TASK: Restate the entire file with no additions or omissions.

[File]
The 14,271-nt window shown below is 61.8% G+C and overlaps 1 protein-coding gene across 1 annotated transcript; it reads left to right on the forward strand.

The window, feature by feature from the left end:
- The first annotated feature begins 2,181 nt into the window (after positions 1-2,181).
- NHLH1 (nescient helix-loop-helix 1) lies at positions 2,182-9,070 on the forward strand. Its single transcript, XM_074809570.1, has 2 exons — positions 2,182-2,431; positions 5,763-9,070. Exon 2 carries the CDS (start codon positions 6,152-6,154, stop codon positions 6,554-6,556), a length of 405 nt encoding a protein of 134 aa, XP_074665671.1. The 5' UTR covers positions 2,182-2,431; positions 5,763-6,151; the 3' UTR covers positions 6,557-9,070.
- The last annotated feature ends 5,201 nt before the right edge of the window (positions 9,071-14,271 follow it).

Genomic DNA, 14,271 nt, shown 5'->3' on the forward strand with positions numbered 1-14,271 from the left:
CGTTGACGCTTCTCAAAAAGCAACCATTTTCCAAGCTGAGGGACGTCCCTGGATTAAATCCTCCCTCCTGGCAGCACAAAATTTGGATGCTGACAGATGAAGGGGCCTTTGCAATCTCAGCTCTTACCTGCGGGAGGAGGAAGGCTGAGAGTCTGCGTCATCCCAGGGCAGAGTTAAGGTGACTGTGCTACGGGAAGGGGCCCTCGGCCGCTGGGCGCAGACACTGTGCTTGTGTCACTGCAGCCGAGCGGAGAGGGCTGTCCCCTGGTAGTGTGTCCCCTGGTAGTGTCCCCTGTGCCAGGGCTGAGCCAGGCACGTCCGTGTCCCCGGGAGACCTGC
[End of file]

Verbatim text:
The 14,271-nt window shown below is 61.8% G+C and overlaps 1 protein-coding gene across 1 annotated transcript; it reads left to right on the forward strand.

The window, feature by feature from the left end:
- The first annotated feature begins 2,181 nt into the window (after positions 1-2,181).
- NHLH1 (nescient helix-loop-helix 1) lies at positions 2,182-9,070 on the forward strand. Its single transcript, XM_074809570.1, has 2 exons — positions 2,182-2,431; positions 5,763-9,070. Exon 2 carries the CDS (start codon positions 6,152-6,154, stop codon positions 6,554-6,556), a length of 405 nt encoding a protein of 134 aa, XP_074665671.1. The 5' UTR covers positions 2,182-2,431; positions 5,763-6,151; the 3' UTR covers positions 6,557-9,070.
- The last annotated feature ends 5,201 nt before the right edge of the window (positions 9,071-14,271 follow it).

Genomic DNA, 14,271 nt, shown 5'->3' on the forward strand with positions numbered 1-14,271 from the left:
CGTTGACGCTTCTCAAAAAGCAACCATTTTCCAAGCTGAGGGACGTCCCTGGATTAAATCCTCCCTCCTGGCAGCACAAAATTTGGATGCTGACAGATGAAGGGGCCTTTGCAATCTCAGCTCTTACCTGCGGGAGGAGGAAGGCTGAGAGTCTGCGTCATCCCAGGGCAGAGTTAAGGTGACTGTGCTACGGGAAGGGGCCCTCGGCCGCTGGGCGCAGACACTGTGCTTGTGTCACTGCAGCCGAGCGGAGAGGGCTGTCCCCTGGTAGTGTGTCCCCTGGTAGTGTCCCCTGTGCCAGGGCTGAGCCAGGCACGTCCGTGTCCCCGGGAGACCTGC